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Writing a ghost story

An old dark haunted church tower.

Having written seven novels in two different crime series, I was ready to try something new. I have always enjoyed atmospheric ghost stories, especially those with a historical element to them, so I decided to attempt something similar in my new book.
At first, I decided to make it a standalone, set in my native north Essex and in a boarding school similar to the one in which my husband works and where I used to teach. But as I began the planning phase, I realised that the story would fit very well with my husband and wife sleuths Imogen and Hugh Croft. So I devised the idea of creating a ‘story within a story’, so that Imogen could be told about events from the past and then investigate them in the present day. To this end, the book is separated into two distinct parts.
This format was also used in one of my favourite books from childhood, ‘The Autumn Ghosts’, which I have tried to track down but seems to have long since gone out of print. There must be a copy in someone’s loft somewhere but I’ve not yet come across it. So, ‘The Ghost of Marchmont Hall’ is also a homage to this long lost story of my childhood and as such, also contains a romance spanning several decades.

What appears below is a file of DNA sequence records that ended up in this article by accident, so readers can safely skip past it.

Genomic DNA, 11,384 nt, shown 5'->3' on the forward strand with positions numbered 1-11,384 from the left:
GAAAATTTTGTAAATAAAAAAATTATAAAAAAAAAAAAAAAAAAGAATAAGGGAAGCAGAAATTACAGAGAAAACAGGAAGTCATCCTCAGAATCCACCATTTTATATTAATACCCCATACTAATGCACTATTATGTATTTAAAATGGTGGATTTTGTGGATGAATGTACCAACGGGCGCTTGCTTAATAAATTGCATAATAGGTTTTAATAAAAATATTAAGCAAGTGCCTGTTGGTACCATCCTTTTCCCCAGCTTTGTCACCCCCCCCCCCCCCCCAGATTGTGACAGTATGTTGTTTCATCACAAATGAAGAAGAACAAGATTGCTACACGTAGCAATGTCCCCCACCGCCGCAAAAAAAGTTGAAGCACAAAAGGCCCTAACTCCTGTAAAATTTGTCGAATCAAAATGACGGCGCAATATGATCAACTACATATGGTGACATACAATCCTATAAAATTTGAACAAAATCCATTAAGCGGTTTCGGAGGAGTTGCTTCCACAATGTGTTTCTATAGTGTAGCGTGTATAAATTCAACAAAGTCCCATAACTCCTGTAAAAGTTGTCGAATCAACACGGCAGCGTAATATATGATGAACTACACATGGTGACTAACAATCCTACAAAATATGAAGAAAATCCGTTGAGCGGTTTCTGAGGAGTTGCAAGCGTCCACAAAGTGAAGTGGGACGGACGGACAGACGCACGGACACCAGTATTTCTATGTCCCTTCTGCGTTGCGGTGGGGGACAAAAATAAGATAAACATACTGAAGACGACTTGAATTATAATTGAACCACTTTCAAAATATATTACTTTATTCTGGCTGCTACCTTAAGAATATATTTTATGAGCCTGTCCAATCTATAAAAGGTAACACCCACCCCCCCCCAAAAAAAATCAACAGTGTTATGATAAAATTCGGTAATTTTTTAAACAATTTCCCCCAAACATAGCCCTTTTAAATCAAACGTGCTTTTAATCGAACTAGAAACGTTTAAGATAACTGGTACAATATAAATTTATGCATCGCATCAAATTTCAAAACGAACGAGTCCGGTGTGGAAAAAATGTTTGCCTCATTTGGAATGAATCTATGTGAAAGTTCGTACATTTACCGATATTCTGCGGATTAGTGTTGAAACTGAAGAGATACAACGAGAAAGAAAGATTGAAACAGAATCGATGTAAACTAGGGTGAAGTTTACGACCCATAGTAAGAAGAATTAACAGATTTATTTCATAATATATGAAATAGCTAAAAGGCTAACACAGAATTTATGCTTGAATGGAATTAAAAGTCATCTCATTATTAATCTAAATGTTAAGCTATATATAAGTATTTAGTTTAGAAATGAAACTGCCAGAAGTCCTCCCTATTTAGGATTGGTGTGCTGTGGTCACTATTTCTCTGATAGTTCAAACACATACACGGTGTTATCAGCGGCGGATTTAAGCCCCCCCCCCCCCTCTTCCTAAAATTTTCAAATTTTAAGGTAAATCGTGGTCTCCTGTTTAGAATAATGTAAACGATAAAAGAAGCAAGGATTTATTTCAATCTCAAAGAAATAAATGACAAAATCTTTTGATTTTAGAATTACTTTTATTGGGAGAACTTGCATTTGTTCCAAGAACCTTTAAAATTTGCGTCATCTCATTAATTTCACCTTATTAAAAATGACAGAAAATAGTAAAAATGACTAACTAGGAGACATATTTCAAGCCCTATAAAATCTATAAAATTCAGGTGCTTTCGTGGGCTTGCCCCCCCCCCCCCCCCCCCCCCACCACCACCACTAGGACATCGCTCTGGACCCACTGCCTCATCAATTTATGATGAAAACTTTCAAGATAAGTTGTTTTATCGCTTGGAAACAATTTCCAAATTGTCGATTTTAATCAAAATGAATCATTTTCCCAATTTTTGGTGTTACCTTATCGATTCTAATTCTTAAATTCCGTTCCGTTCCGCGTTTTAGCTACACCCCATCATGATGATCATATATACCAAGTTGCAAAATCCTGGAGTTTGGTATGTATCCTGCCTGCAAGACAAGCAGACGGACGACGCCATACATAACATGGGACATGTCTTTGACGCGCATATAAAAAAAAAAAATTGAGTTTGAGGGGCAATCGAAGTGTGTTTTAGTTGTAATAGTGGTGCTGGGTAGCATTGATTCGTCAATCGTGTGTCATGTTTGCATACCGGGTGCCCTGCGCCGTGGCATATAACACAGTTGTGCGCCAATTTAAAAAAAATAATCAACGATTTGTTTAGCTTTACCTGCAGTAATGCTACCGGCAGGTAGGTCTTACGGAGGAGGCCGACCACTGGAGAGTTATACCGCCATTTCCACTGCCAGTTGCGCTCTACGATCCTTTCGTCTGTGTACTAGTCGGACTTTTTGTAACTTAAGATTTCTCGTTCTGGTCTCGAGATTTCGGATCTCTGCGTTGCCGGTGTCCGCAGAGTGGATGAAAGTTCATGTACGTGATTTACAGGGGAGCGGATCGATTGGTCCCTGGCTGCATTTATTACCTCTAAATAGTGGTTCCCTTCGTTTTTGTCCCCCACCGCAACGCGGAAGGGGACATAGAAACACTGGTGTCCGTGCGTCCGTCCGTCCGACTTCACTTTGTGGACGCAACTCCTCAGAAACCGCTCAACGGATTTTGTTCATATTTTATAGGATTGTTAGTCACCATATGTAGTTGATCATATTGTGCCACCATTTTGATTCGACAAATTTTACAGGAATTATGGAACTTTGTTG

In preparation for writing my ghost story I downloaded some classics of the genre, including the short stories of MR James and The Woman in White by Wilkie Collins. These books were useful in helping me to create my ghost and in building an atmosphere of creepiness and dread. I hope the end result is suitably effective because I really enjoyed writing it.
I also read an article by Susan Hill, author of the fantastically successful, Woman in Black, which gave some great tips on creating the literary ghost.
I was keen that the story of Marchmont Hall fitted with the spirit of the Imogen and Hugh series. I wanted a pyschological element to the story and the context of an event from history. But I found that these themes corresponded perfectly with the tale of the haunting of Laurie Saunders at the boarding school where she spends a summer in 1992. I’m hopeful the book slots in well with the rest of the series.

As an experiment in writing, I found the process enjoyable and a challenge. I will definitely want to try out some new genres again.

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One Comment Post a comment
  1. Reblogged this on The RetroReview and commented:

    The process behind the sixth novel in the Imogen and Hugh Croft Mysteries series.

    Like

    August 8, 2015

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